WASHINGTON — In the summer of 2014, Terrence Byrd was driving a rental car on an interstate highway in Pennsylvania. His fiancée had rented it, and he was using it with her permission. But he was not listed on the rental agreement as an authorized driver.
A state trooper, David Long, noticed Mr. Byrd and decided to follow him. At a hearing months later, Trooper Long testified that Mr. Byrd had aroused his suspicion by holding the steering wheel as driving instructors recommend, at the “10 and 2” position, and by sitting far back in his seat.
A lawyer for Mr. Byrd seemed incredulous about all of this.
“So the only reason you pulled out was the fact that he was at 10 and 2 and you couldn’t see him?” the lawyer asked.
Trooper Long then mentioned a third factor. “In a rental vehicle,” he said. “That’s what drew my attention to it, yes.”
In short order, Trooper Long pulled Mr. Byrd over, for failing to move into the right lane fast enough after passing a slow-moving truck. At that point, the car rental company’s boilerplate contract collided with the Fourth Amendment, which bars unreasonable searches.
Because Mr. Byrd was not listed as an authorized driver, Trooper Long said he was free to search the car without Mr. Byrd’s consent. He found body armor and 49 bricks of heroin in the trunk.
After a judge refused to suppress the evidence, Mr. Byrd was convicted of federal drug charges and sentenced to 10 years in prison.
Next week, the Supreme Court will consider whether privacy rights turn on the fine-print contracts signed by the more than 115 million people who rent cars every year. “If the government prevails,” Mr. Byrd’s lawyers wrote in a brief filed last week, “it will have the power to conduct suspicionless searches whenever it stops a rental car driven by an unlisted driver for a routine traffic violation.”
Letting a family member or a friend drive a car you have rented can be a breach of the rental contract. But it is not generally considered a crime, and it is not obvious that people who drive cars that others have rented should forfeit their Fourth Amendment rights.
The contract in Mr. Byrd’s case, from Budget, was typical. It said that “the only ones permitted to drive the vehicle other than the renter are the renter’s spouse, the renter’s co-employee (with the renter’s permission, on company business) or a person who appears at the time of the rental and signs an additional driver form.”
Mr. Byrd was none of those. But he testified that he and the woman who rented the car, Latasha Reed, had been together for 17 years, had five children and were engaged to be married.
In rejecting Mr. Byrd’s appeal, the United States Court of Appeals for the Third Circuit, in Philadelphia, acknowledged that federal appeals courts have differed about “whether the sole occupant of a rental vehicle has a Fourth Amendment expectation of privacy when that occupant is not named in the rental agreement.” The Third Circuit’s own precedents, the court said, “determined such a person has no expectation of privacy and therefore no standing to challenge a search of the vehicle.”
Mr. Byrd’s lawyers said this ignored reality. “Widespread noncompliance with authorized-driver provisions is an open secret,” they wrote, which is why rental agreements “often specify that the renter will carry greater risk of loss when an unlisted driver operates the vehicle.”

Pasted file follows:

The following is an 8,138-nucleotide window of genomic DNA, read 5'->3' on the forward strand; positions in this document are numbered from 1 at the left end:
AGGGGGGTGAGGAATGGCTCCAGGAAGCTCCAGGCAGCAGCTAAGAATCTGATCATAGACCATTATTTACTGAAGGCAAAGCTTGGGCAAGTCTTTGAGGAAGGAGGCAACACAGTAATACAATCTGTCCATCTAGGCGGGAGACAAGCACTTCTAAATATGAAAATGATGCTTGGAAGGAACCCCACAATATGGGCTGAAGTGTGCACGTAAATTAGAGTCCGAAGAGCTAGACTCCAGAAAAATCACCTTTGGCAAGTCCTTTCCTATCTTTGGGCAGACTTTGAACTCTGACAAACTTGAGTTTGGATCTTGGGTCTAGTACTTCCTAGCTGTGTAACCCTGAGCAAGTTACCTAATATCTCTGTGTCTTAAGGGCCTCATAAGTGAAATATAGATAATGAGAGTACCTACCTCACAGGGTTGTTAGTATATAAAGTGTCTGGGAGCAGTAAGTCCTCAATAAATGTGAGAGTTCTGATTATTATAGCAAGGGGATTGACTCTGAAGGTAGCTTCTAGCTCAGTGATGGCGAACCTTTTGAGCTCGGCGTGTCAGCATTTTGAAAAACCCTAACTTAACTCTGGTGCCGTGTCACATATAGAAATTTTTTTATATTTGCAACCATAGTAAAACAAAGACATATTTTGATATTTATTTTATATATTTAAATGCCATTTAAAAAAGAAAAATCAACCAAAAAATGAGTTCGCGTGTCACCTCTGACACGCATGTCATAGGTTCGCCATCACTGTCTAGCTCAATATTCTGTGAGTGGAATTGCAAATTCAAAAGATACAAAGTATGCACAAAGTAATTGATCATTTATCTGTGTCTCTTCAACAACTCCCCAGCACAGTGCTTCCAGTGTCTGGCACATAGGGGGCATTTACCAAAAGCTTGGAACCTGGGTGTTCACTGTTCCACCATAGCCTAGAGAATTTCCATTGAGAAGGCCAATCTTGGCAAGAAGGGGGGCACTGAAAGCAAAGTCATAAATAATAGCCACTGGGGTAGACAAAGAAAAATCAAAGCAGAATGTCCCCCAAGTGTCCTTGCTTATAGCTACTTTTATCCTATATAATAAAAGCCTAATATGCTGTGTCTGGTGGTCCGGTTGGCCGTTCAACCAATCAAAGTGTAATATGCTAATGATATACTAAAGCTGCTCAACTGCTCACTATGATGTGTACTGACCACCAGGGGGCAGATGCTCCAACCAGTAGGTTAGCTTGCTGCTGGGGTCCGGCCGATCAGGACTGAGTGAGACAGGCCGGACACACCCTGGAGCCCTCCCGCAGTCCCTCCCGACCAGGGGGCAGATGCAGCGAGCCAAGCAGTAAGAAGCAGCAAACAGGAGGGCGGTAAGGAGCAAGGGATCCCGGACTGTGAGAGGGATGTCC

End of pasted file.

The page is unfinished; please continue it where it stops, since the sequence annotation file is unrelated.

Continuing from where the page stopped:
The Supreme Court’s decision in the case, Byrd v. United States, No. 16-1371, is very likely to have an outsize effect on black and Hispanic drivers, according to a brief from the American Civil Liberties Union and the National Association of Criminal Defense Lawyers.
Poor people rent a lot of cars. “There is a commonly held misconception that car rental is a luxury reserved for the wealthiest individuals,” a 2010 tax study found, noting that “more car rentals occur at neighborhood locations than at airport locations.”
“African-Americans generate over four times as many retail rental transactions as otherwise comparable Caucasians,” the study said. Other reports have demonstrated that black drivers are more likely than white ones to be pulled over by the police and more likely to be searched during the stop.
Solicitor General Noel J. Francisco urged the justices to hold Mr. Byrd to the terms of the rental agreement. “It is common knowledge,” he wrote, “that car rental is a personal transaction that does not make the car available for general enjoyment, and straw man car rentals disserve society by frustrating law-enforcement efforts to prevent smuggling and other crimes.”
In a brief supporting the federal government, 15 states said criminals often used cars rented by others to transport drugs, victims of human trafficking and unauthorized immigrants.
It is certainly true that allowing the police to search rental cars whenever they pull over an unlisted driver would yield evidence of crimes. “But what is expedient for law enforcement is not the test,” Mr. Byrd’s lawyers wrote.
Justice Antonin Scalia, who died in 2016, made a similar point during a 2013 argument over whether the Fourth Amendment allowed the police to take DNA samples from people they arrest. A government lawyer said the practice had led to many convictions.
Justice Scalia was unimpressed.
“Well, that’s really good,” he said, with characteristic sarcasm. “I’ll bet you if you conducted a lot of unreasonable searches and seizures, you’d get more convictions, too. That proves absolutely nothing.”
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